What this does NOT mean is that if you are growing an Armenian cucumber beside your pickling cucumber that the fruit that forms will be some crazy mix between the two. It won't. Instead you will get just what you expect EVEN though you are growing two varieties.
The first year you grow two potentially cross pollinating plants will give you no pumpkin surprise. Honest. Growing pumpkin beside your zucchini will give you pumpkins on your pumpkin plant and zucchinis on your zucchini plant. Yup. Boring.
Patty Pan x Halloween Pumpkin = warty dumpling and ribbed white or Hallopans collectively
Hiding in the Seed
Actually not so boring. Those plants might be hiding a secret in the seed. You see, the next year when you grow out your pumpkin seeds, you may get fruit that doesn't look anything like you were expecting. It is year two that you get the Zumpkin.
Busy Bees pepo cross:
All together now: Romanpan f1 -> Romanesco -> patty pan -> halloween pumpkin -> Hallopan f1
To illustrate, in 2012, I grew white pattypans, romanesco and halloween pumpkins: all Cucurbita pepo. Some of my white pattypans were tossed to the chickens. The next year 2013, I moved their chicken run and out of it grew a great mound of volunteer pumpkin vines. Off the vines sprouted mainly what looks like pattypan x romanesco but there were also a few pattypan x pumpkin. I love the white pattypans not as immature little roasters but because they store exceptionally well mature holding their texture. We keep them in the cellar, peel and use as winter zucchini. However, the shape is annoying as you have cut off a lot of the flesh. The chance cross of romapan-pattyesco gave me a better shape. We'll see if it stores and tastes as good.
From further a field, some pumpkin pollen made it to a pattypan flower creating a couple other variations which I'm less interested in but they look neat. Here's one below with a very thick hard rind but decent texture. Flavour is average zuke.
Now, I didn't isolate as I didn't realize what I had until later but I intend on saving seeds, growing out and doing some selection in years to come.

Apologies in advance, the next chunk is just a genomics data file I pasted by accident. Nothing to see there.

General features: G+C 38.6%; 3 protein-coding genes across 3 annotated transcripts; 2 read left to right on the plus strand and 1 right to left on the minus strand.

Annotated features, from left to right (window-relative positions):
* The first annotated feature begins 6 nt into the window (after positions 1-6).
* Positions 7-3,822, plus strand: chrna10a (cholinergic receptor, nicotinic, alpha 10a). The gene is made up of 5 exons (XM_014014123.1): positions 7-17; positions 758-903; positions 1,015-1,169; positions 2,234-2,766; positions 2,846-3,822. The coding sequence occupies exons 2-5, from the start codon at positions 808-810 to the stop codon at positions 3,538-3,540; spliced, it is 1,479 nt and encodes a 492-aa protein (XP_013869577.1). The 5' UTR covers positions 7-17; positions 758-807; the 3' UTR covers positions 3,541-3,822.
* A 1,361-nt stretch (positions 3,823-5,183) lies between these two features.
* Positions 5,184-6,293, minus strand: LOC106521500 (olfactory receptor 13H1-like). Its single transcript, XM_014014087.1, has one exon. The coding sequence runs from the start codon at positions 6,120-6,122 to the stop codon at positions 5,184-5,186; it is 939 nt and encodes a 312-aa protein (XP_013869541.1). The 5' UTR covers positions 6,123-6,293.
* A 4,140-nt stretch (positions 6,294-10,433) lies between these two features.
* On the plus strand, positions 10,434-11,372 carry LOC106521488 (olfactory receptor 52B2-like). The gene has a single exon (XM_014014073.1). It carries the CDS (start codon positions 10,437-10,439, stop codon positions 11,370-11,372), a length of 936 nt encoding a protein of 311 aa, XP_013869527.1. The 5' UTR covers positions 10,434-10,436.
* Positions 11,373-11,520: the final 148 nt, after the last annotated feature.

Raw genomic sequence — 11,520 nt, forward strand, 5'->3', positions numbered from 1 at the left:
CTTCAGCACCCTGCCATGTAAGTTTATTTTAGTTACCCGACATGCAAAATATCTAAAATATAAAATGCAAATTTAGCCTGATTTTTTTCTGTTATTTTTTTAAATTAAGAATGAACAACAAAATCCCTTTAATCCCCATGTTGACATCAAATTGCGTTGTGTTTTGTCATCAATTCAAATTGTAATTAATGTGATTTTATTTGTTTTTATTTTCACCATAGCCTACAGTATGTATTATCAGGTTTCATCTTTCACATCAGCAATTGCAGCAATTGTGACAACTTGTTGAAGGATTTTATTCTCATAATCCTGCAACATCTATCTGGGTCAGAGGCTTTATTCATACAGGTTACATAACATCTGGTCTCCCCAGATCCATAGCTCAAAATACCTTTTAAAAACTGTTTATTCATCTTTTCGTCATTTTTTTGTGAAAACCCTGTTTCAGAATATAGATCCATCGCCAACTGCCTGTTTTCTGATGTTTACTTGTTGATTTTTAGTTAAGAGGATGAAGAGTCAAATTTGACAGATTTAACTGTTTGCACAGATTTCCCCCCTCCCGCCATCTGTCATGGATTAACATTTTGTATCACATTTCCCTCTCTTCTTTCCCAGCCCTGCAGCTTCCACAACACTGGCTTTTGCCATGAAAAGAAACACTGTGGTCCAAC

Inside one of the hallopans that we ate for supper. It's flesh was very pale but cooked up a bit darker. It held its texture well and tasted just fine.
A whole lot about Cucurbita seed production
* You are likely to grow these kinds but there are others as squash is a moniker given to a lot of fruit.
** That's not to say that crossing never happens and I seem to remember a reference to nectar stealing insects in beans that can trip up self pollination at the source which might also happen in peas. If you really, really want pure varieties of peas, there are suggested isolation distances.
*** Did you say hybrid?
Yes I did.
Aren't hybrids bad?
Depends on what you mean. A hybrid is just the crossing of two varieties. Anytime you don't isolate two cultivars of the same species, you might get a hybrid.
Yes, agricultural hybrids that don't breed true and force people to buy their seed again so they become dependent on the system have drawbacks. That's the hybrid that people rally against in favour of what they call OP - open pollinated. The kind of hybrid above is just kooky. You are welcome to save seeds from it but no guarantees about what offspring you'll get. That's true of most commercial hybrids by the way too. Which is not to say that you can't try to select and stabilize a new OP variety from your crazy mix. That's fun too.
**** Yeah, yeah. I know. There are several reasons for that.